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2021 Olympics: Now more than ever, the world needs the Olympic Games, says former U.S. Olympic Committee Member Jeanne Murphy

For Hackettstown resident and first lady of Centenary University, Olympics represent an opportunity to promote international cooperation amidst pandemic-related isolation

HACKETTSTOWN, NJ (Warren County) — With the Tokyo Olympic Games starting later this week, Jeanne Murphy’s view of the final preparations comes from the vantage point of someone who’s been there. A former member of the U.S. modern pentathlon team, during her 30-year career with the U.S. Army Murphy was given oversight of the military’s program for world-class athletes, an assignment that placed her on the U.S. Olympic and Paralympic Games committees.

As a result, Murphy views the upcoming games through the lens of one who sees beyond medals and glory to the intrinsic value of the games—the triumph of international cooperation and the years of training and perseverance of the athletes. “To me, sport, especially the Olympics, is global,” said Murphy, the wife of Centenary University President Bruce Murphy, Ed.D. “It’s all about the beauty of human performance and nations coming together collegially. That’s especially important this year, as people around the world continue to experience isolation as a result of the pandemic and are working together to ensure the games can be held safely.”

More than ever before, this year’s Olympic and Paralympic Games require intense pandemic-era cooperation between nations to provide a safe environment for the more than 15,000 athletes from 200 nations who will gather in Tokyo for the Olympic Games beginning on July 23 and the Paralympic Games on Aug. 24. A trained Army nurse, Murphy explained, “This year is going to be very different. There are so many necessary restrictions, including not allowing spectators. With the recent surge of cases in Japan, the International Olympic Committee is continually reevaluating measures to keep the athletes in the competitive bubble, as well as the Japanese public, as safe as possible.”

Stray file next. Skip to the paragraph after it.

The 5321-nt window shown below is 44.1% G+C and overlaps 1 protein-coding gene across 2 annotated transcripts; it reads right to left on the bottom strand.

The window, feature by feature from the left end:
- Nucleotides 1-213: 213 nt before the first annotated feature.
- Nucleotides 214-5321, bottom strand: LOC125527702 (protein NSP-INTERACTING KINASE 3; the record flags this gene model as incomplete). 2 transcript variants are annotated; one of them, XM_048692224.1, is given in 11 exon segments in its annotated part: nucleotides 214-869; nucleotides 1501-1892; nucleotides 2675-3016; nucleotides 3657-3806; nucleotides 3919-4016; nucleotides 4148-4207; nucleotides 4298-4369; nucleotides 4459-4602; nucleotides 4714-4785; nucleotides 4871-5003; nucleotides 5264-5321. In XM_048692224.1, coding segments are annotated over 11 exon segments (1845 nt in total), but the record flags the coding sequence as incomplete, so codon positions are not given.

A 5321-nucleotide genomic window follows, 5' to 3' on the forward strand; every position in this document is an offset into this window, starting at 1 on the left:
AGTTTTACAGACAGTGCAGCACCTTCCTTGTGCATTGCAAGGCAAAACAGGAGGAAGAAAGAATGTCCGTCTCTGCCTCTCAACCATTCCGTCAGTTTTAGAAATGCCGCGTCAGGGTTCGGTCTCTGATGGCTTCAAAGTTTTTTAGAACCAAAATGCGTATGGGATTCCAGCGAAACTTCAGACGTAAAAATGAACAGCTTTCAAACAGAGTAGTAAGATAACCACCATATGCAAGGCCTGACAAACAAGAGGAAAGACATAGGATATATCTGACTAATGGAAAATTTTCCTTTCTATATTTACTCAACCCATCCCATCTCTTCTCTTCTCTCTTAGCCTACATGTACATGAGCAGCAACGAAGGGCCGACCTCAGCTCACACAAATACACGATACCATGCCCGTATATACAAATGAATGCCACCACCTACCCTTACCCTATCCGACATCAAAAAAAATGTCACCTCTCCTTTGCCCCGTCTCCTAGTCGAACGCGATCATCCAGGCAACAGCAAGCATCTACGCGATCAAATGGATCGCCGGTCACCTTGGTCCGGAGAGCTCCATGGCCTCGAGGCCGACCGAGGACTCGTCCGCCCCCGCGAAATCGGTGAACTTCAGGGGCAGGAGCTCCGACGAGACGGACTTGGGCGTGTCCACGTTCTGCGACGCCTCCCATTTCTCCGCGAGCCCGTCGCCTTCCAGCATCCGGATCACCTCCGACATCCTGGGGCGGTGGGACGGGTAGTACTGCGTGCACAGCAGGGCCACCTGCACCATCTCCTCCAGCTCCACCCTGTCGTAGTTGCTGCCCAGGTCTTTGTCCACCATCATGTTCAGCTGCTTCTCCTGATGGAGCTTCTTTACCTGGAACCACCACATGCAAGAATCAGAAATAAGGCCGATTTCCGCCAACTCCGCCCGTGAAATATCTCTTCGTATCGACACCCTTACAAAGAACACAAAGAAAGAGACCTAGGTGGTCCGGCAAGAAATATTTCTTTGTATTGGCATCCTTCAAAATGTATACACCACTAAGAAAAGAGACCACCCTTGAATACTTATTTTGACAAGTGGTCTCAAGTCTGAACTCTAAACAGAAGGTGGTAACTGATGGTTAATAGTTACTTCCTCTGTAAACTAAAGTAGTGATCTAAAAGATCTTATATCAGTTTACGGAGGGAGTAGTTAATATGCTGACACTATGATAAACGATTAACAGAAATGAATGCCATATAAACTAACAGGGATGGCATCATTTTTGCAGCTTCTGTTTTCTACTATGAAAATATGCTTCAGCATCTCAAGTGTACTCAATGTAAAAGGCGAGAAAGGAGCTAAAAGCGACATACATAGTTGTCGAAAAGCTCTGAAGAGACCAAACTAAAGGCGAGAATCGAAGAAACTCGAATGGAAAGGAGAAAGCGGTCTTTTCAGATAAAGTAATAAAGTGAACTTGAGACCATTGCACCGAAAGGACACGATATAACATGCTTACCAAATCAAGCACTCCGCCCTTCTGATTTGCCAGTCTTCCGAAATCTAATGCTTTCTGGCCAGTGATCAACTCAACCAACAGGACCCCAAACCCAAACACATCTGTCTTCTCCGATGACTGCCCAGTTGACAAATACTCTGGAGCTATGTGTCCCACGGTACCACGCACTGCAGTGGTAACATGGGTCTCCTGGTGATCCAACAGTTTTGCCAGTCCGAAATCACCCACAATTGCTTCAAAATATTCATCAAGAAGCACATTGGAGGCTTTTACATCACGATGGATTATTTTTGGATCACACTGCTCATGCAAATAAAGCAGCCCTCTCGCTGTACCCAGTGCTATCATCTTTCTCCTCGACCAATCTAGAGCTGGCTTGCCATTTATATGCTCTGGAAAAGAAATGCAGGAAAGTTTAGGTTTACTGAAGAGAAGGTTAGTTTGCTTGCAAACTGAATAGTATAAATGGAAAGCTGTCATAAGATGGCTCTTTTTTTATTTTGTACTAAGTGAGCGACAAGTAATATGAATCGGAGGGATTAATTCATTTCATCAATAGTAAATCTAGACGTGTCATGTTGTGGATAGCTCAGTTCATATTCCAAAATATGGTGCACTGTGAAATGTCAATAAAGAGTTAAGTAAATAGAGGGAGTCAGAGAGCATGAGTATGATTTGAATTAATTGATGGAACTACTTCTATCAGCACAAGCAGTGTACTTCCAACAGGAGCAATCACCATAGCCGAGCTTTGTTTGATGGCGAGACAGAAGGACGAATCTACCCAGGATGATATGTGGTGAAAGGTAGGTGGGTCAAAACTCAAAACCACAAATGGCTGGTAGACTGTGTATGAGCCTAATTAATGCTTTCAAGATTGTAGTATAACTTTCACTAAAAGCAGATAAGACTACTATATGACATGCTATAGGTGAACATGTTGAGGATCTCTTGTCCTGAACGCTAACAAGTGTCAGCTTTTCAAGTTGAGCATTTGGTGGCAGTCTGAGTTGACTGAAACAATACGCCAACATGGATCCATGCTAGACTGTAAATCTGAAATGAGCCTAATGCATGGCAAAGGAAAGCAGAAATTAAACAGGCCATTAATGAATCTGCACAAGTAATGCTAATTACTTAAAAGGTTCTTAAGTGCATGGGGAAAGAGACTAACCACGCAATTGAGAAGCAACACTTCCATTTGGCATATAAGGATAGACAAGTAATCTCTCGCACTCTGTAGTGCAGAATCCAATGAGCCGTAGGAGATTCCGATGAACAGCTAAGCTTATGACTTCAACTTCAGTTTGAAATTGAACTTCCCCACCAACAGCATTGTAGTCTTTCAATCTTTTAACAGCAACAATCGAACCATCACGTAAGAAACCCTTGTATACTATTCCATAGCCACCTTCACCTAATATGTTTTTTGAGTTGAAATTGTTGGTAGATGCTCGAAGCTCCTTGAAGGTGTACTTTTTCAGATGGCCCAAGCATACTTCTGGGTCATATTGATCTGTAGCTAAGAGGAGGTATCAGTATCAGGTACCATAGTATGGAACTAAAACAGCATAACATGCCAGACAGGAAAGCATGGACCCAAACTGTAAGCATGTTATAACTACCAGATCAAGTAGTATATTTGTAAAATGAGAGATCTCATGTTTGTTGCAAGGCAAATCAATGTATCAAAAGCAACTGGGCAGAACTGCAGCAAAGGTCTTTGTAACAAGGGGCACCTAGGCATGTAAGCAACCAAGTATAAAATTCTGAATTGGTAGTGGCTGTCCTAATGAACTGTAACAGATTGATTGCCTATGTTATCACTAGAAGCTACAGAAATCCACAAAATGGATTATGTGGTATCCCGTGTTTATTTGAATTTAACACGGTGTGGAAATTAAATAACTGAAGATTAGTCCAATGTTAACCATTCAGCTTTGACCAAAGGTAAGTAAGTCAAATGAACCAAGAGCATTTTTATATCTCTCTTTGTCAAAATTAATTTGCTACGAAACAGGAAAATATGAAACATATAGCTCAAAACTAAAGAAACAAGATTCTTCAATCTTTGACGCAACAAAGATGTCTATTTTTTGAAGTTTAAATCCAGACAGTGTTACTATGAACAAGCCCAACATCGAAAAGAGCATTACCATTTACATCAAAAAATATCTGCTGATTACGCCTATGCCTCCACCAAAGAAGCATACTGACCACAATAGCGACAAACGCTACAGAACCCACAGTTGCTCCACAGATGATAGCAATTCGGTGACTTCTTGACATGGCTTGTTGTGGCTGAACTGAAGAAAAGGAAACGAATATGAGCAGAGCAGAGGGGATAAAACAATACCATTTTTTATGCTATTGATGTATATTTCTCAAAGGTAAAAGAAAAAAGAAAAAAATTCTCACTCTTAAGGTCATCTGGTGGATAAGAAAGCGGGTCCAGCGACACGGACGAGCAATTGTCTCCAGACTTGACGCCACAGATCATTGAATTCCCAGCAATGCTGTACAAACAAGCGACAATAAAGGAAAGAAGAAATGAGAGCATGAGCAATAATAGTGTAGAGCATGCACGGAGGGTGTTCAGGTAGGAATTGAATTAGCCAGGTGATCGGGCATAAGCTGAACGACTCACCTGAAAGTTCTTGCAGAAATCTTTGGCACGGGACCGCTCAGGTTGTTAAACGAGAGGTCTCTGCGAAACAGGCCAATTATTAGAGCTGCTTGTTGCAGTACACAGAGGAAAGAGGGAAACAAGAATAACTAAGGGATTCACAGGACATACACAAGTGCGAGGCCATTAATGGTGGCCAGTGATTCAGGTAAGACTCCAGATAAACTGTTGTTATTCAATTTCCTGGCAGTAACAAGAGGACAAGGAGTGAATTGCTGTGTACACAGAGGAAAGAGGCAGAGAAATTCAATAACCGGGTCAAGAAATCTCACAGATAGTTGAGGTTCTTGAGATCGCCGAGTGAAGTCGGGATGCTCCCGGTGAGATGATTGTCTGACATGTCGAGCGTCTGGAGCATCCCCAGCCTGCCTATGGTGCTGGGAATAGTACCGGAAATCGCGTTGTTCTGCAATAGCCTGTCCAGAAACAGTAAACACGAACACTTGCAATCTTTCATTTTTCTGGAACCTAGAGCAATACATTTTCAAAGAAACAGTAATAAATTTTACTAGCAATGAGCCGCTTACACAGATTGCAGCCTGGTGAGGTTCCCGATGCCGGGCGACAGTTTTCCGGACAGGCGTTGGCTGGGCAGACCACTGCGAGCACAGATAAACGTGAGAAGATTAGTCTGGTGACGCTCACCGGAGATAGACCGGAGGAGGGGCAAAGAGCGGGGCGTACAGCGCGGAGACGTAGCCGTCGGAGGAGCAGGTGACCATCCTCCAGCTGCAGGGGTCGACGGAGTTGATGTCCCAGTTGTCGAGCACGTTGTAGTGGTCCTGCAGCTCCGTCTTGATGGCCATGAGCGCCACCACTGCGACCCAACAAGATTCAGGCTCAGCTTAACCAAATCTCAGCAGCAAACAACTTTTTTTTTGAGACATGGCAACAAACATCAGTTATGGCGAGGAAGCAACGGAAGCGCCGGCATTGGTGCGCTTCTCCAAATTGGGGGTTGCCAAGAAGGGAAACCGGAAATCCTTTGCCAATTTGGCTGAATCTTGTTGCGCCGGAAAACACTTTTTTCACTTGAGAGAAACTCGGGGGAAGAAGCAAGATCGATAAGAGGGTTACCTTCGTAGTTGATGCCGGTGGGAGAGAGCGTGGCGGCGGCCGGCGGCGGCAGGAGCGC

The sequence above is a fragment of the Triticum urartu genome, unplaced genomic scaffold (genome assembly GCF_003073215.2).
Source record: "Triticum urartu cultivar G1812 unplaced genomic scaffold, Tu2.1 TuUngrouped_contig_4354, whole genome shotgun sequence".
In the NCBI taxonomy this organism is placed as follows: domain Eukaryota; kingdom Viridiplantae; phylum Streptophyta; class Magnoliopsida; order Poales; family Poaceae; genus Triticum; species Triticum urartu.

A native of St. Louis, Murphy is a retired colonel whose Army career took her all over the world. In 2005, she was given oversight of the military’s program for developing world-class athletes, leading first to a position on the U.S. Olympic Committee’s Board of Directors, and later, an appointment as chief of mission for the U.S. Paralympic Committee. Through these posts, Murphy attended the Olympic Games in Sydney and Salt Lake City, and the 2004 Paralympic Games in Athens, where she led Team U.S.A. into the stadium for the opening ceremony. Her post also enabled her to attend U.S. Olympic development camps, World Cup tournaments, and military world championships.

Her Paralympic experience in Athens both inspired and humbled Murphy, who noted that the event requires a large staff to support the athletic, health, and safety requirements of competitors: “Each athlete requires more service-connected people. You can’t do it alone without coordination and leadership, all the way down the chain.”

At Centenary University, Murphy views intercollegiate athletics as central to the University’s mission to foster diversity, inclusion, and belonging throughout the campus community. Earlier this spring, she helped to advance that mission, through the lens of the Olympics, when Centenary Stage Company hosted the premier of Turning, a play by Darrah Cloud about the first U.S. Olympic women’s gymnastics team—which included Ada Lunardoni of Hackettstown—in the 1936 Berlin Olympics. The play also weaves in the story of Jesse Owens, the Black American sprinter who made sporting history that summer in Berlin, but encountered systemic racism throughout much of his life when he returned home.

Murphy has hosted several virtual presentations on Turning to foster discussions among campus community members and Centenary alumni on current issues in the nation that continue to impede diversity, inclusion, and belonging: “The play gave us so many things to discuss and enlighten people about. A lot of students don’t understand the severe race issues our country, and the world, were having at the time of the 1936 Olympics. Unfortunately, issues related to race are still happening.”

Jay Edwards

Born and raised in Northwest NJ, Jay has a degree in Communications and has had a life-long interest in local radio and various styles of music. Jay has held numerous jobs over the years such as stunt car driver, bartender, voice-over artist, traffic reporter (award winning), NY Yankee maintenance crewmember and peanut farm worker. His hobbies include mountain climbing, snowmobiling, cooking, performing stand-up comedy and he is an avid squirrel watcher. Jay has been a guest on America’s Morning Headquarters,program on The Weather Channel, and was interviewed by Sam Champion.

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